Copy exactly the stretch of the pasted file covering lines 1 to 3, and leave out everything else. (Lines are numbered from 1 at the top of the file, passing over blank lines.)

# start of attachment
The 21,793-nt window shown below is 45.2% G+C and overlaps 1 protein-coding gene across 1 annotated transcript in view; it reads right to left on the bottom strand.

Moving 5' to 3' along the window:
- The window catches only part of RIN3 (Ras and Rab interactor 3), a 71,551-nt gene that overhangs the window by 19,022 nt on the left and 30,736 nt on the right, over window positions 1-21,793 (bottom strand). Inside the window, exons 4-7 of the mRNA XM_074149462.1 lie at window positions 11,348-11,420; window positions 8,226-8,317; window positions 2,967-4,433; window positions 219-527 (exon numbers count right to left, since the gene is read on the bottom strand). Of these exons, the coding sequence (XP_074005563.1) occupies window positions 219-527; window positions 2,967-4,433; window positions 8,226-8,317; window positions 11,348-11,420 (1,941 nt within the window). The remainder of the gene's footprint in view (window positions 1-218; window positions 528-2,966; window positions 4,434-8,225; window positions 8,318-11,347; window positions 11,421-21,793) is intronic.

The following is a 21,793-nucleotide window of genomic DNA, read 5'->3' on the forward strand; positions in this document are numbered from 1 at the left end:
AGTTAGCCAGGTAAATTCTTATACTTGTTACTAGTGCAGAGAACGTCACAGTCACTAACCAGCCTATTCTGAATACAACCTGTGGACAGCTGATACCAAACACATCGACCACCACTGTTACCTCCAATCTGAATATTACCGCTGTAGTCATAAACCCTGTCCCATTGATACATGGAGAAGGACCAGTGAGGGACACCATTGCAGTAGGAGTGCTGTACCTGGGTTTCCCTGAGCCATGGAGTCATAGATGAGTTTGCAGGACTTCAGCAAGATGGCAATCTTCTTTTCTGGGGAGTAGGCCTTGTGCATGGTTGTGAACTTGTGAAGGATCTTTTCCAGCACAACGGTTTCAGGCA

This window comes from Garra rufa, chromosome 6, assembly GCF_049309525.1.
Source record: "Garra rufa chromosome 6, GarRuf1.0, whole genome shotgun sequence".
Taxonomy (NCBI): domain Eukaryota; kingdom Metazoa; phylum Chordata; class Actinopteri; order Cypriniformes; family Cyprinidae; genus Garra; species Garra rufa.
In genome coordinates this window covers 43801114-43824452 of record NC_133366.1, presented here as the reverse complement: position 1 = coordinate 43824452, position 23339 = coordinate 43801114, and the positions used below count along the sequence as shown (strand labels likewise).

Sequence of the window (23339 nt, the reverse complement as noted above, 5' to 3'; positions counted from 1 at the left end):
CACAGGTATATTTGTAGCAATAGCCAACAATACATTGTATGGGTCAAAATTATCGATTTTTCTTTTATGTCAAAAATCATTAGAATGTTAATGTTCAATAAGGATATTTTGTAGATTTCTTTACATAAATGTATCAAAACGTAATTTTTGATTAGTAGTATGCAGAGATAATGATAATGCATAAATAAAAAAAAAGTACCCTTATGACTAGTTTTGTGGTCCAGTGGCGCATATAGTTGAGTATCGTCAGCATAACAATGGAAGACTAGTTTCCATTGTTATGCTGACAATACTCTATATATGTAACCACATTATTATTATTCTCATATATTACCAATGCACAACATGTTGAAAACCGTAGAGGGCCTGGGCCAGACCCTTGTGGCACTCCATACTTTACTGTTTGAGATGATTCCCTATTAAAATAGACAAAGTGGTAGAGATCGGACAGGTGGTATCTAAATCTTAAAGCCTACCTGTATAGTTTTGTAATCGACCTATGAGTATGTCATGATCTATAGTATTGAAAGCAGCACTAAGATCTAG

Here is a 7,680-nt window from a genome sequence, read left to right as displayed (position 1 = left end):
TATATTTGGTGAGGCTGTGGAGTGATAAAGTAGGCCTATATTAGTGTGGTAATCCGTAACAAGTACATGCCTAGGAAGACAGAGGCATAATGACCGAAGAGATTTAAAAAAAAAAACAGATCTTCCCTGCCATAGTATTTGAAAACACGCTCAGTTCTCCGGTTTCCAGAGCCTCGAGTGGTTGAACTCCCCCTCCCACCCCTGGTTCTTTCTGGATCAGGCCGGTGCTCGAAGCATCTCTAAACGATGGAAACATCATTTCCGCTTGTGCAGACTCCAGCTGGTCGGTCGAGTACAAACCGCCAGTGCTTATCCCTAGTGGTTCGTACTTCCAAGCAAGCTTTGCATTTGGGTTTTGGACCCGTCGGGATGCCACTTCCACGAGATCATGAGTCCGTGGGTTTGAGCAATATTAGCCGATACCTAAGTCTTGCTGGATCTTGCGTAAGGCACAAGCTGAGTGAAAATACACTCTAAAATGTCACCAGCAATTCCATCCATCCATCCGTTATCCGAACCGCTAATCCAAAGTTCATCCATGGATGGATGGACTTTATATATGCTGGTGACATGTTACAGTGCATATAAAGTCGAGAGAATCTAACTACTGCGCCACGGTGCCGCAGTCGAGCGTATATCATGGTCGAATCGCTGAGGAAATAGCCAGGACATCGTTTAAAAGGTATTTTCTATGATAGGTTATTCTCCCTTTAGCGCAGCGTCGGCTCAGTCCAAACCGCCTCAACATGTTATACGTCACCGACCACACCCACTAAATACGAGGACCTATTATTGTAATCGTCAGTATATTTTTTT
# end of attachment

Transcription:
The 21,793-nt window shown below is 45.2% G+C and overlaps 1 protein-coding gene across 1 annotated transcript in view; it reads right to left on the bottom strand.

Moving 5' to 3' along the window:
- The window catches only part of RIN3 (Ras and Rab interactor 3), a 71,551-nt gene that overhangs the window by 19,022 nt on the left and 30,736 nt on the right, over window positions 1-21,793 (bottom strand). Inside the window, exons 4-7 of the mRNA XM_074149462.1 lie at window positions 11,348-11,420; window positions 8,226-8,317; window positions 2,967-4,433; window positions 219-527 (exon numbers count right to left, since the gene is read on the bottom strand). Of these exons, the coding sequence (XP_074005563.1) occupies window positions 219-527; window positions 2,967-4,433; window positions 8,226-8,317; window positions 11,348-11,420 (1,941 nt within the window). The remainder of the gene's footprint in view (window positions 1-218; window positions 528-2,966; window positions 4,434-8,225; window positions 8,318-11,347; window positions 11,421-21,793) is intronic.